So, I'm not as employed as I thought...

I was thrilled when I was hired to work as an armed security guard by a local security firm. When I was hired, they made it sound like they were desperately short of help, and as soon as I could finish training they rushed me out to a job site where I filled in for someone who was on vacation for two weeks. The third week, I spent four days training at alternate job sites under the people who regularly work there.

Then I naturally asked what’s next. I was told that they were expecting to get a contract for a position that would require another full-time guard, and that they hoped to have some news by Tuesday or Wednesday of week Four. In the meantime, they needed someone to fill in one day Monday that week. So, I put in one day on Monday. Tuesday comes and goes. Wednesday comes and goes. Thursday I call and ask if there’s any news. I’m told they haven’t heard back from the sales rep in charge of negotiating the contract, but please check back. Nothing by Friday of week Four.

Week Five begins. Still no news, but I can fill in on Thursday for someone who’s taking time (I was told earlier that before they hired me they had NO backup for any sick or leave days). I put in one day on Thursday. Nothing by Friday of week Five. I point out that I cannot live on one day’s employment a week. The boss says that they really had expected to hear something back long before this, keep checking in.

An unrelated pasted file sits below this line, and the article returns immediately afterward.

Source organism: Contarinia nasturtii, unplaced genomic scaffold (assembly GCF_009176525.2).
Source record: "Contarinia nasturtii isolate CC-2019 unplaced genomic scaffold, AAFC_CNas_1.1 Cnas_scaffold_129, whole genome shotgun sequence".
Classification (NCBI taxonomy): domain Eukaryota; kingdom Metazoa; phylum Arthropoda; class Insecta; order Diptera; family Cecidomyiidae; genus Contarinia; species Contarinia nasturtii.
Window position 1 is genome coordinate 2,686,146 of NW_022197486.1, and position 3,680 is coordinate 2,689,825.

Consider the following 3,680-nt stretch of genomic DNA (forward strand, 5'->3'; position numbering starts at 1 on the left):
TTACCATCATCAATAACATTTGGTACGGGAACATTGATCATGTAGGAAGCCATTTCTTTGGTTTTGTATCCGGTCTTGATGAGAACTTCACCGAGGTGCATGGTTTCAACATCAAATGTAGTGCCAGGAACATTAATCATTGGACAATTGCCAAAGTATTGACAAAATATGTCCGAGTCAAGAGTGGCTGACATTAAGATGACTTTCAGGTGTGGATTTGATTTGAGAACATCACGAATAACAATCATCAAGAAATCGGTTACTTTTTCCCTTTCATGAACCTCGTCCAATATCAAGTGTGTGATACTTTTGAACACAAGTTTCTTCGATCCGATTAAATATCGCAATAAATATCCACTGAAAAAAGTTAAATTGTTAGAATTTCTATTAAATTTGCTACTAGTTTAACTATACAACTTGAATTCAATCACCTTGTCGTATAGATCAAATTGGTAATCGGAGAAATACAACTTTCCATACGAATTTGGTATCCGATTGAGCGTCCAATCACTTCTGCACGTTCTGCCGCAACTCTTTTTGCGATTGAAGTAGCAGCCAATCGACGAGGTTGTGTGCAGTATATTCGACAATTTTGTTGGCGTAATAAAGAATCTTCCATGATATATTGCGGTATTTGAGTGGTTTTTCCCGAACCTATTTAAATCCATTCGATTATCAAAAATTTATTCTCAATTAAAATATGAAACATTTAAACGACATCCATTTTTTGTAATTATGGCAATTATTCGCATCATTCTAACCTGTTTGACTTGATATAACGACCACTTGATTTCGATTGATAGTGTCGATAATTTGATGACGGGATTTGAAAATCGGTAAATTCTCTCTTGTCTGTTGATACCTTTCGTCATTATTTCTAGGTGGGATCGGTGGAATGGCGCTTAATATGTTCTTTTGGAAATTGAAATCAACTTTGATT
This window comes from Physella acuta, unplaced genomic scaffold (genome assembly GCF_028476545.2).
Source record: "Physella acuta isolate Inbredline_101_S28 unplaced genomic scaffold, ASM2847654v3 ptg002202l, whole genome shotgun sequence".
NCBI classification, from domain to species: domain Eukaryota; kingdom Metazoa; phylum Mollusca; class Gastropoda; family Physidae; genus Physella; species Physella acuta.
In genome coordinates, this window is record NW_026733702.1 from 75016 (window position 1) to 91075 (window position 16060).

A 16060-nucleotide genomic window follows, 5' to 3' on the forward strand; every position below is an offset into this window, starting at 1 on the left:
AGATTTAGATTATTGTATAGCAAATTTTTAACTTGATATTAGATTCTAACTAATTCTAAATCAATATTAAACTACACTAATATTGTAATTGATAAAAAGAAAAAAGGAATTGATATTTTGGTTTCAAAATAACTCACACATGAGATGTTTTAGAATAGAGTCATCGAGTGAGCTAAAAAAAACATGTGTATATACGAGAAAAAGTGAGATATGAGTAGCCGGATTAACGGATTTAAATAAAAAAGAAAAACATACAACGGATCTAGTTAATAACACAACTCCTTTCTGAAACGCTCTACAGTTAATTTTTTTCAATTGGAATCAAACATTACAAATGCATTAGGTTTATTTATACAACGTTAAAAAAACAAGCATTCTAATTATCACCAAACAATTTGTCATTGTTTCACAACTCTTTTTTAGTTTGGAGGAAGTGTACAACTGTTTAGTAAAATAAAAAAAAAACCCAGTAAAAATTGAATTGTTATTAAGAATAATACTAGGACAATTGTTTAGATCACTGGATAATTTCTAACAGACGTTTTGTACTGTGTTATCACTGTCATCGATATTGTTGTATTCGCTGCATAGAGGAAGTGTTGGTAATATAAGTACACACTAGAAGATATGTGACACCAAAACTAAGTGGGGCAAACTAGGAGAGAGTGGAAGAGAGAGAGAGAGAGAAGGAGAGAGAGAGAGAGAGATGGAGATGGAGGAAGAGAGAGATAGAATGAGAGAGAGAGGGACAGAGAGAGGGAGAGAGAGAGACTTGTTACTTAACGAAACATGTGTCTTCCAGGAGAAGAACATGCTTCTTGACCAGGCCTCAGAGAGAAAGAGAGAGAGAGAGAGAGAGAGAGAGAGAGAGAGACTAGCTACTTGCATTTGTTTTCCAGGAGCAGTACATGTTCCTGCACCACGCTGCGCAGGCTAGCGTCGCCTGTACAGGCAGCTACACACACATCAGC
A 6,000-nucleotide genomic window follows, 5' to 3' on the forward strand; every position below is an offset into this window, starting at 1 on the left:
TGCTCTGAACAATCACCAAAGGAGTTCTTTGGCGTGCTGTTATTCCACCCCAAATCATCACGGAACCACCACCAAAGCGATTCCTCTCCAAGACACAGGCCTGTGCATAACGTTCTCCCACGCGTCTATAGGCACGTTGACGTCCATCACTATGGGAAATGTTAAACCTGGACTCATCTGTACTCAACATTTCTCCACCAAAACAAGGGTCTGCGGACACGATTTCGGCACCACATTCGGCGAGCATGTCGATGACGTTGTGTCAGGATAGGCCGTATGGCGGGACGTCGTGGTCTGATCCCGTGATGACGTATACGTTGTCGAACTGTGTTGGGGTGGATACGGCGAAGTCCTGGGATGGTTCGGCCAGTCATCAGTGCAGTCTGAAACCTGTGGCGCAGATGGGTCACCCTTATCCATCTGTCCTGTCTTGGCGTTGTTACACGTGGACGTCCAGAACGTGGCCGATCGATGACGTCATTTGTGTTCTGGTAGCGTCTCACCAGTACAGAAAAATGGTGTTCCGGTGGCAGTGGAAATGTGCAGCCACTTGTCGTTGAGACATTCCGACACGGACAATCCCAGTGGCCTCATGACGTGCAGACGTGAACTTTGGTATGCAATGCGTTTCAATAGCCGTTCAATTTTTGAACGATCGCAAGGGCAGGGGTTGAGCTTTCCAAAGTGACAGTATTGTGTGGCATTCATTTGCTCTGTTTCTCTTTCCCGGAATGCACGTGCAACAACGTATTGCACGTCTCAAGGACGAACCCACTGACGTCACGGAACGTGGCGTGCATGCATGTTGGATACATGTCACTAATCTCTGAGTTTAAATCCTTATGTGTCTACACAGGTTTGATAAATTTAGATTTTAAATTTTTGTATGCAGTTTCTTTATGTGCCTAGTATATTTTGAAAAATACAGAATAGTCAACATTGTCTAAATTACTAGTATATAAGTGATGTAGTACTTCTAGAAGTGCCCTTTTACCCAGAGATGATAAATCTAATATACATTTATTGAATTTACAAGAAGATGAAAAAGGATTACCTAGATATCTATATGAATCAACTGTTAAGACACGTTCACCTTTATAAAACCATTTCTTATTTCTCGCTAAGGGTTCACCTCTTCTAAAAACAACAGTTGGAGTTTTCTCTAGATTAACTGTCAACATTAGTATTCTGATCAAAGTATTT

Week Six begins. I call first thing Monday morning and the office manager says he just got in the office and hasn’t had a chance to check his computer. I figure if there’s anything they actually need me for they’ll call, since I’m starting to feel like a fool. No call Monday. No call Tuesday.

So. The possibilities are:[ol][li]They never really had any work for me other than fill-in for when people are out; they’ve been stringing me along.[]They did sorta kinda hope to get this new contract, and needed someone who could start right away if they got it; only they didn’t and don’t want to tell me to my face.[]They really do hope/want to get this contract, only it’s really more wishful thinking than anything firm and its on indefinite hold when or if they’ll get it.The people they’re trying to contract with are the ones being dicks about it.[/ol][/li]
I knew that security work was by the assignment, so I knew I might be semi-regularly employed; but given the qualifications and investment necessary, I had presumed it to be a “full time with occasional slack periods” position. So far it has turned out to be more like day labor. Have I been scammed?

So what do I do? If I look for work at any other security place, not only do I have no guarantee I won’t be stuck in the same situation, I would also owe my current company for the “cost” of the “training” they so magnaminously gave me (eight hours of video presentations and a written test of retention). And I couldn’t commit to any other temporary assignment at my old office temp place if it were possible the security firm DID need me.